Archive for July, 2012

2006 Ford Escape

Posted: July 30, 2012 in Vehicle Reviews
Tags: , , , ,

A number of people have mentioned the Ford Escape as a possible option as a good “dog car” for those people wanting 4wd as an option. I’m usually an import girl, but I couldn’t *not* check it out when I saw it on the lot. How does it compare to other small SUVs?

(not my photo, found via Google Image search)

Well, it has similar dimensions to most of the smaller SUVs out there, and the seats DO fold flat (yay!), but overall it seemed a lot lower quality inside when compared to similar imports. Lots of plastic, the carpeting in the back cargo area was very cheap feeling and not well secured, and the dash seemed very light on any bells and whistles. It struck me much more as a basic, no frills vehicle, but that’s not necessarily a bad thing when you’re looking for something that can stand up to use as a dog hauler.

Width between wheel wells (narrowest part of the vehicle): 40.5″

Cargo depth with both rows up: 32.75″ on the floor, 23″ deep at the narrowest point (seat back 20″ above floor level)

Cargo depth with the second row down: 57.5″

Hatch dimensions: 34″ tall, 37.75″ to 47.75″ wide.

MPG city: 22 mpg (this was a 2WD model)

MPG highway: 26 mpg (this was a 2WD model)

The Escape, for all of its workhorse styling, does have some nice features. The glass in the hatch opens independently, allowing you to increase air circulation in the vehicle even with the hatch locked. There is a small light above the cargo area which is great for late night or early morning packing and unpacking. The seats did fold flat as I mentioned earlier *and* they were very easy to fold – no complicated series of handles and latches here!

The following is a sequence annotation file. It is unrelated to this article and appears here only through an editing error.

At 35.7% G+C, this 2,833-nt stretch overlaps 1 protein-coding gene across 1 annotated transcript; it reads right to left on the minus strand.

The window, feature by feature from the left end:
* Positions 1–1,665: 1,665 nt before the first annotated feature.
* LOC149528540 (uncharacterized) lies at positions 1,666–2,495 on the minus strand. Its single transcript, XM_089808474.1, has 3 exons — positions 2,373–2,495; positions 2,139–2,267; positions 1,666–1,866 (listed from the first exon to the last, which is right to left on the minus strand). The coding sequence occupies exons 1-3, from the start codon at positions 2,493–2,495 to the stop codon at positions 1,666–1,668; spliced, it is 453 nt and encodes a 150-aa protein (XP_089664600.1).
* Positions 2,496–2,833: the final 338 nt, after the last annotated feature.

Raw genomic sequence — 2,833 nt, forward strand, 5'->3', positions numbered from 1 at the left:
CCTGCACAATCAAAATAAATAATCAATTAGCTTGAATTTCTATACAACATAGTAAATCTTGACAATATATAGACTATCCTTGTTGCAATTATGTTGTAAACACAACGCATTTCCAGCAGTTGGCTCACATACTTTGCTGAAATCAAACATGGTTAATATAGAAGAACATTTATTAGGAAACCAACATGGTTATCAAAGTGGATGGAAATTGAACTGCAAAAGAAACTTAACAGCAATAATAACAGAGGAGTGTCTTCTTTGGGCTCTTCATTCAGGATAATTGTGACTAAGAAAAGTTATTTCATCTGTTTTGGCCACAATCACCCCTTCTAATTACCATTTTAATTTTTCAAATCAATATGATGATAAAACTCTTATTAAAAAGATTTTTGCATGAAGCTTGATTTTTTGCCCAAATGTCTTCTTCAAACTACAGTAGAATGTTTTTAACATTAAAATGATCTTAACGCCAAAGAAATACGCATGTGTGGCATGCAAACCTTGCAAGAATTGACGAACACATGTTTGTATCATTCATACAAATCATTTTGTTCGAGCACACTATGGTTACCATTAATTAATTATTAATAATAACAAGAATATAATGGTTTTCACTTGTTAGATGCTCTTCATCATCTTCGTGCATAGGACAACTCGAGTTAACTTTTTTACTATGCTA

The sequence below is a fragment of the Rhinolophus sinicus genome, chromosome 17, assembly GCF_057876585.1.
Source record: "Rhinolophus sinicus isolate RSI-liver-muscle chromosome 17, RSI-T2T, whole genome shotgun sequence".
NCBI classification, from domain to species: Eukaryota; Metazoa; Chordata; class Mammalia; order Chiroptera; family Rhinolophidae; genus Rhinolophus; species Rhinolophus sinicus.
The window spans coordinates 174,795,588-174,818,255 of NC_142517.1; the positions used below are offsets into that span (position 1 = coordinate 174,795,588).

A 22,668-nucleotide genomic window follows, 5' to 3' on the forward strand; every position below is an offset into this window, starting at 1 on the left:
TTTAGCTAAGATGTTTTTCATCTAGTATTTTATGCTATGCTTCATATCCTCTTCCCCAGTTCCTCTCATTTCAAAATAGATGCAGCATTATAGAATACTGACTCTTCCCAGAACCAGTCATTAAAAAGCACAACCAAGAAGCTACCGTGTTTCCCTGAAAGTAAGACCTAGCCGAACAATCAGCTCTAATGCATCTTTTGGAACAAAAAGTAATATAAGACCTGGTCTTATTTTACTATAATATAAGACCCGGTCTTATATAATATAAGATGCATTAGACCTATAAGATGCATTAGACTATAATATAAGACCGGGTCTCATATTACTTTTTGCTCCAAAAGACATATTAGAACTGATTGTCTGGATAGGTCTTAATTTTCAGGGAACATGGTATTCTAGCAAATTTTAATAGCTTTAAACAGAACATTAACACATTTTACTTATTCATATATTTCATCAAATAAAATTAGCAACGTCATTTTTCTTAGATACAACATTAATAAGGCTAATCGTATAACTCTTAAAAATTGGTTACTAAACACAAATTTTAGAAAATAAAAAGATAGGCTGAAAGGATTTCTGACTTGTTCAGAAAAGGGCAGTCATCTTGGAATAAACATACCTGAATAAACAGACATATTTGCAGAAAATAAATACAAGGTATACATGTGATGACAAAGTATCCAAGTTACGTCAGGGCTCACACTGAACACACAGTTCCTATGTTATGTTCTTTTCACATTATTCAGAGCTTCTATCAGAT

The Escape definitely doesn’t have the bells and whistles of other similar vehicles, but it’ll certainly get the job done! With the second row of seats up, you should be able to fit smaller crates in the cargo area, and with that row down, the cargo space is quite flexible and generous for a small vehicle. The distance between the wheel wells does mean putting two larger crates side by side might not be possible (most 36″ crates are 24″ wide with SUV-style crates still being 21″ wide), however. Overall, this is a decent option for those with only a few larger dogs or a larger number of smaller dogs if you don’t need the more high-end interior styling found in some other small SUVs.


I emailed CPS this afternoon to ask a few questions and they’ve replied with some great new info I thought Four Paw Drive readers would appreciate. My questions are bolded, their answers follow.

Will you be testing other restraint methods (i.e. crates, dog transport boxes, cargo dividers, pet car seats, etc.)? If so, any idea of the timeline for those? 

Yes, we are working on all classes of travel products – as funding permits.  We are currently expanding on the pilot study.  We are test planning for a more comprehensive harness study and completing the crate study.  We are working to become a nationally recognized oversight organization for the pet product industry.

How much does it cost to run a study like this pilot one you just released data from?

The cost of each study depends on the amount of products tested and the type of tests performed.  Our founder spent well over $10,000.00 on the pilot study alone.  Dynamic tests are typically well over $1000.00 – $1500.00 each, and when you add the development and construction costs of the specially designed, weighted and instrumented crash test dog, the testing expenses add up quickly.  Hence the importance of funding to further our mission.